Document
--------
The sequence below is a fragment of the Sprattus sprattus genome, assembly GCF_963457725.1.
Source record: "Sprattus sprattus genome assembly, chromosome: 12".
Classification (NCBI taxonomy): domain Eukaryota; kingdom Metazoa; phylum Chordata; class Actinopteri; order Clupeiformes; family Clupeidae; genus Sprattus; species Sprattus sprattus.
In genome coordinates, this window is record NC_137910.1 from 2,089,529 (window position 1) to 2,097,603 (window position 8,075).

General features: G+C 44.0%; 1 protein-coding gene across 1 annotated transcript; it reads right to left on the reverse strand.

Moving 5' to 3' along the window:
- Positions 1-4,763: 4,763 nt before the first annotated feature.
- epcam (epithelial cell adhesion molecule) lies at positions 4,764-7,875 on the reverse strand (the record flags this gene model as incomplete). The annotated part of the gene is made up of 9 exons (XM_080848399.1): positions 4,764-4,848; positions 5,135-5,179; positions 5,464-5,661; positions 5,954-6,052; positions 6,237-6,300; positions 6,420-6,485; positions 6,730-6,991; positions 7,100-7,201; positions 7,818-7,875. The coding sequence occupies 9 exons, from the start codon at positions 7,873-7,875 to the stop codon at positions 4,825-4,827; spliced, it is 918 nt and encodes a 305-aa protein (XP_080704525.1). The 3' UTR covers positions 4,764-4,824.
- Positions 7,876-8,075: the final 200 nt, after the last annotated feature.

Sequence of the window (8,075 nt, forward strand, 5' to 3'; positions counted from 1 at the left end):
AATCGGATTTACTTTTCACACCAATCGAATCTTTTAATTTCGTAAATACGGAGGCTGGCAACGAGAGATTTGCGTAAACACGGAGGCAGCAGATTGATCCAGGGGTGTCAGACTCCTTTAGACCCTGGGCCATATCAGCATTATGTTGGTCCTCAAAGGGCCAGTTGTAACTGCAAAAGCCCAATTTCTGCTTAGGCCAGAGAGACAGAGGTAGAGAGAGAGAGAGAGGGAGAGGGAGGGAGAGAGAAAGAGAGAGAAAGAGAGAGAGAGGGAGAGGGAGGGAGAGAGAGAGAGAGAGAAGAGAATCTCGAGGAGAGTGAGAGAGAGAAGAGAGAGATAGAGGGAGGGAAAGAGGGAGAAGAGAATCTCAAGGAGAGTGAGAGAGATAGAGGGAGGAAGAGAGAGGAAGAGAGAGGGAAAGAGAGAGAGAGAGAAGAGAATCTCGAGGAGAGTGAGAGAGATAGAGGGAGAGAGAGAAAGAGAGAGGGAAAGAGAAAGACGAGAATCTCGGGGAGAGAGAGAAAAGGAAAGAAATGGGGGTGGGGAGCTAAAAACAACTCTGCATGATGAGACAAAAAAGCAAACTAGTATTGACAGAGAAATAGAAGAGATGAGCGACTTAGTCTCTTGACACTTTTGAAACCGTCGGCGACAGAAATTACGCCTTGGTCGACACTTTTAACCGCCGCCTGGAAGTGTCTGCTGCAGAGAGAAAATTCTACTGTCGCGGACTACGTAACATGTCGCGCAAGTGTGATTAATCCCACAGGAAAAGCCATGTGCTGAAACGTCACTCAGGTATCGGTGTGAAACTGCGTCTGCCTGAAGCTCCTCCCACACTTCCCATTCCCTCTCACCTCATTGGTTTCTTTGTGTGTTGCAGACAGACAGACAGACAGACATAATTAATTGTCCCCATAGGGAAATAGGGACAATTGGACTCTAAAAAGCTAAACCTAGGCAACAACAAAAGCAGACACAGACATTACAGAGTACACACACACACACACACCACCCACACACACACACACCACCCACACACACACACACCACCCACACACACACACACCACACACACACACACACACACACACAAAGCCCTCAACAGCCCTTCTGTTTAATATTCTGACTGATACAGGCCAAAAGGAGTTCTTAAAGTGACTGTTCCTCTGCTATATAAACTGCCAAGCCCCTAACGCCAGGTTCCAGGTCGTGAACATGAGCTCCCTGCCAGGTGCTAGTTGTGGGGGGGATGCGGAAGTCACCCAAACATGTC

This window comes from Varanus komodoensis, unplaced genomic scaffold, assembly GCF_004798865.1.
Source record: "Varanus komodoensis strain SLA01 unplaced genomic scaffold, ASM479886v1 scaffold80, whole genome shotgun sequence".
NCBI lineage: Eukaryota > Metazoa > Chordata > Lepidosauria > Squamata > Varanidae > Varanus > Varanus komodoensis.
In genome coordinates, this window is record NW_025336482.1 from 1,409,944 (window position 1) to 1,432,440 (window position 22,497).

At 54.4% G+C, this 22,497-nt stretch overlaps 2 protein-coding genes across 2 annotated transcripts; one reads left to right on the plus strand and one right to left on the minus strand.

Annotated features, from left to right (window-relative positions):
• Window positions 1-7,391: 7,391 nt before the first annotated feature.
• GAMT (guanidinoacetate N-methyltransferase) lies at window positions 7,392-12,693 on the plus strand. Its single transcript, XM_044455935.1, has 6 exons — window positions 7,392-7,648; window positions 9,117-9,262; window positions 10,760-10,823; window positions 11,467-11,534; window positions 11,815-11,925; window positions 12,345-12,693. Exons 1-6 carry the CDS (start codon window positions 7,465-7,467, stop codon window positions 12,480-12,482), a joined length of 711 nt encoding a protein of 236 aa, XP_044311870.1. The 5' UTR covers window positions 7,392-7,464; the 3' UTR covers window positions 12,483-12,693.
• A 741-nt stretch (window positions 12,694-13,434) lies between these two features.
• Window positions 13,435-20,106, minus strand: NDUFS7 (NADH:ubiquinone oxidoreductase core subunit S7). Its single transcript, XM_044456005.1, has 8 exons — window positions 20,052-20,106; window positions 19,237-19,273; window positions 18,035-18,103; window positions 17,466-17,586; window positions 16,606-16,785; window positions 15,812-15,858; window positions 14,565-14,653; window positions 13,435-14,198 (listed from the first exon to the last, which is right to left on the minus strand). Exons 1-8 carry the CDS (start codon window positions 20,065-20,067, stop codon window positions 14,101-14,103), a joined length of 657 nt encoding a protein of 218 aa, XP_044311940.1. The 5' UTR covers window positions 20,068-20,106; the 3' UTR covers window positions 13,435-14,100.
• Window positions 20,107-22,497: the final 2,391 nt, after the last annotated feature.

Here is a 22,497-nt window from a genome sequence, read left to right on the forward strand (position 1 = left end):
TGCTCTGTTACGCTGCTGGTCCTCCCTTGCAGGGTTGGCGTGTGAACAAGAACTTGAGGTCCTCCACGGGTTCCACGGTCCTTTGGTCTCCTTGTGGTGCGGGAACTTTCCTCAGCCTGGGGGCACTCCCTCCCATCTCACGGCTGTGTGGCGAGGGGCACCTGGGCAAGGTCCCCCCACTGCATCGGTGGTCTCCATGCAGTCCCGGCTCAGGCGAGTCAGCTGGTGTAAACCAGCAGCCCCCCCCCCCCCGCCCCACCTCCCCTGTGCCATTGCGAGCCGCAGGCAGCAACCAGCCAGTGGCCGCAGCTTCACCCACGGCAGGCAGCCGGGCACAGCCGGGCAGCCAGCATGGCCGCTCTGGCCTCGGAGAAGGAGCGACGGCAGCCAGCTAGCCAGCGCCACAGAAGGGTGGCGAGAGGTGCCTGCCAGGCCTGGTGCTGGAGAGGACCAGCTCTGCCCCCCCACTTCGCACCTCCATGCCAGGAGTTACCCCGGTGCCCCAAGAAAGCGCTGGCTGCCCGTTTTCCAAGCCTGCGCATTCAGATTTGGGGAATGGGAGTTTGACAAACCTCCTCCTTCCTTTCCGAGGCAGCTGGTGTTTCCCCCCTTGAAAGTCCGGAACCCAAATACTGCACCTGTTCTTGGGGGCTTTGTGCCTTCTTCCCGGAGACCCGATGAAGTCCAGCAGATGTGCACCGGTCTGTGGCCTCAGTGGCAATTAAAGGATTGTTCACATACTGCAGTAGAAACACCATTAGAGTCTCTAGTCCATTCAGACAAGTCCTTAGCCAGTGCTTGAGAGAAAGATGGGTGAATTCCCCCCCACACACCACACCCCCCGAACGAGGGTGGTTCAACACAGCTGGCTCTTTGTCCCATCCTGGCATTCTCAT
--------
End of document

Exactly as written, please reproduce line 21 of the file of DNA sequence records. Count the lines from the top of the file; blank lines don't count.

• Window positions 13,435-20,106, minus strand: NDUFS7 (NADH:ubiquinone oxidoreductase core subunit S7). Its single transcript, XM_044456005.1, has 8 exons — window positions 20,052-20,106; window positions 19,237-19,273; window positions 18,035-18,103; window positions 17,466-17,586; window positions 16,606-16,785; window positions 15,812-15,858; window positions 14,565-14,653; window positions 13,435-14,198 (listed from the first exon to the last, which is right to left on the minus strand). Exons 1-8 carry the CDS (start codon window positions 20,065-20,067, stop codon window positions 14,101-14,103), a joined length of 657 nt encoding a protein of 218 aa, XP_044311940.1. The 5' UTR covers window positions 20,068-20,106; the 3' UTR covers window positions 13,435-14,100.